Saturday, November 26, 2011

Scotland County Farm Report, November 1948

Written by F.H. Jeter, Extension Editor, N.C. State College, Raleigh, as published in the Charlotte Observer, Nov. 29, 1948

Scotland County has one of the oldest and most efficient farm organizations in the state. It is the Scotland County Farmers Club and it has met regularly once a month for many years. One of its feature meetings is the annual ladies night when the men bring their wives and everyone enjoys a wonderful social hour. But the club gives careful study to all of the problems affecting agriculture in Scotland County. It invites the leading experts in their fields to come to the county, visit about with the farm agent, and then address the club that night on some pertinent subject. There is a discussion period thereafter and the results have been every good.

County Agent E.O. McMahan says the club has been in the vanguard of every good farming movement. The organization has promoted the five-acre cotton contest and the three-acre corn contest for years. In fact, the Scotland County five-acre cotton antedates the state contest by several years. Seldom do less than 80 men attend a meeting; and, at times, there have been between 300 and 400 when the members have invited all the local farmers to be their guests for some special meeting. I had the pleasure of being down there not so long ago when the members entertained their sons at a father and son banquet. This was one of the best meetings of the year.

How the club sponsors some particular movement was shown at a meeting held in late September when pastures were the subject for discussion. As a result of this one discussion, 11 of Scotland’s best farmers agreed to conduct a pasture demonstration with Ladino clover and fescue. Quite a few other men present said they are interested in pastures and would try to get them seeded this winter. There are likewise 57 farms on which the five-acre cotton contest is being conducted this year, and these are showing final yields of two bales an acre or better.

Incidentally, the first bale of cotton for Scotland County this season was ginned on August 11 when C.L. Jones and his tenant, James Ware, carried 1,440 pounds of seed cotton to the gin operated by W.L. Biggs and Son of Johns. The ginned bale weighed 500 pounds and was sold to Mr. Biggs for 35 cents a pound. Mr. Jones is cooperating in the Scotland County one-variety plan and planted the pedigree 100 wilt resistant variety. His first bale had a staple length of 1 1/16th inch, and graded middling. All the cotton growers certainly made good use of the ideal harvesting weather this fall and have housed one of their best quality crops. Most of the staple lengths have run from 1 1/32th to 1 1/16th inch and most of the farmers have been taking advantage of the free sampling and stapling service. They also have stored their cotton under the government loan plan and have made money on the deal. Of course, many others said they just couldn’t be bothered with the loan idea and sold on the “spot” market at a loss.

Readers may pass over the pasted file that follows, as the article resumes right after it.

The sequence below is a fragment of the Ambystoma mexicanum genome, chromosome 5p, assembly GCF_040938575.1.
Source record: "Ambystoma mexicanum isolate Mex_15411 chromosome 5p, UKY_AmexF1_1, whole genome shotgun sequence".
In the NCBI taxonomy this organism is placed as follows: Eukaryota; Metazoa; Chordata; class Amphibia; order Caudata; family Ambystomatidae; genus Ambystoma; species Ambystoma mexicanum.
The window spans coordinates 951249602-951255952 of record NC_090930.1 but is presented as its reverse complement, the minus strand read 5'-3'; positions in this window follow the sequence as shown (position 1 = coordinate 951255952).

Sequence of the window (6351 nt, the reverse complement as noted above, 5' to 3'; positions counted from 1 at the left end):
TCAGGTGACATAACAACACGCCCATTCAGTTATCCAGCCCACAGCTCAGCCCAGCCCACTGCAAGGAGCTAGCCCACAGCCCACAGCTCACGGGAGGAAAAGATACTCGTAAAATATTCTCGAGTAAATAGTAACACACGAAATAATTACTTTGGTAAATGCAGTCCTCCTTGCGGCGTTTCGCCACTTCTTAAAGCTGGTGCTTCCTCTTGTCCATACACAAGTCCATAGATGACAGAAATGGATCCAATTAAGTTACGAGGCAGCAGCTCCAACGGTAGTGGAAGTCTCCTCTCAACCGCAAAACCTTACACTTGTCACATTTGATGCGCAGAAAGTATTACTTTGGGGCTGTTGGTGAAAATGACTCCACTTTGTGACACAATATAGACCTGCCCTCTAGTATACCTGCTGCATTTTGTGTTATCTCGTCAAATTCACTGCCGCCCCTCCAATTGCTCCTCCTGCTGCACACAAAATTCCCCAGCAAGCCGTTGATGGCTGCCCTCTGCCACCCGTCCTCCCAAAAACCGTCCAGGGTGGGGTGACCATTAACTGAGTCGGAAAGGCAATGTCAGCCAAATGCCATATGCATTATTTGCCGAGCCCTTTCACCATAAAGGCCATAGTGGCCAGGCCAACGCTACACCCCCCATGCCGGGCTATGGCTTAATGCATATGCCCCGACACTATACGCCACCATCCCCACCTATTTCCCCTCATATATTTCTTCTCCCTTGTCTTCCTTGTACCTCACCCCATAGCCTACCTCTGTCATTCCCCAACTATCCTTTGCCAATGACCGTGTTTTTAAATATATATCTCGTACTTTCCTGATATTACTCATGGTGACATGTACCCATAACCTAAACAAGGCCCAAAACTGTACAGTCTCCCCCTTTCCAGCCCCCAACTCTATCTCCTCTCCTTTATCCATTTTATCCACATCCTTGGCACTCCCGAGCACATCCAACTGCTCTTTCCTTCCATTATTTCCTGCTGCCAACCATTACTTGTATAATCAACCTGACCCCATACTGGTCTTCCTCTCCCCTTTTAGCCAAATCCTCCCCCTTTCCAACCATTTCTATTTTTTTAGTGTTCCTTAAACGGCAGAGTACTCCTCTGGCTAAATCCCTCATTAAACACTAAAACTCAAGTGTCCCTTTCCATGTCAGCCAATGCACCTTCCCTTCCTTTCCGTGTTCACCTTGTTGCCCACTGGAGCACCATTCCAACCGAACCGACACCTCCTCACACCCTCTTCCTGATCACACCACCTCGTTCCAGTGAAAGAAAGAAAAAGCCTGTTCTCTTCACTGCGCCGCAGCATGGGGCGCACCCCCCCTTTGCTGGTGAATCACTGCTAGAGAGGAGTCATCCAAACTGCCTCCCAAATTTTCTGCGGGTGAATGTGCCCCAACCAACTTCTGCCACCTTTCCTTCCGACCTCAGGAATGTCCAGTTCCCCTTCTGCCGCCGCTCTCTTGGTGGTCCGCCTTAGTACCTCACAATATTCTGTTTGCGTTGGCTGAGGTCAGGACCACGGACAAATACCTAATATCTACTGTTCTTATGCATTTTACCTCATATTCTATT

Other Crops In Scotland County
The cotton growers began to dust their cotton in June and did a better job of insect control this year than ever before. Most of them used the Benzene Hexachloride with DDT and sulphur and applied the dust with six- to eight-row tractor machines. Excellent results were secured. They were fortunate in that F.F. Bondy from the Federal Boll Weevil Research Station near Florence, S.C., came over and showed them exactly how weevil control work should be carried on.

Mr. McMahan says Scotland farmers produced an excellent cucumber crop in the early summer, although the price was a little low. The cantaloupe crop was short, due to reduced plantings, but the demand was good and the growers sold to truck buyers who came out to the farms and picked up the cantaloupes without trouble or expense to the growers.

Quite a bit of attention is being given to swine production in Scotland this year. Most of the growers are cross-breeding with purebred animals to produce feeder pigs for the market. A good corn crop and more pastures help to make this swine growing project a success.

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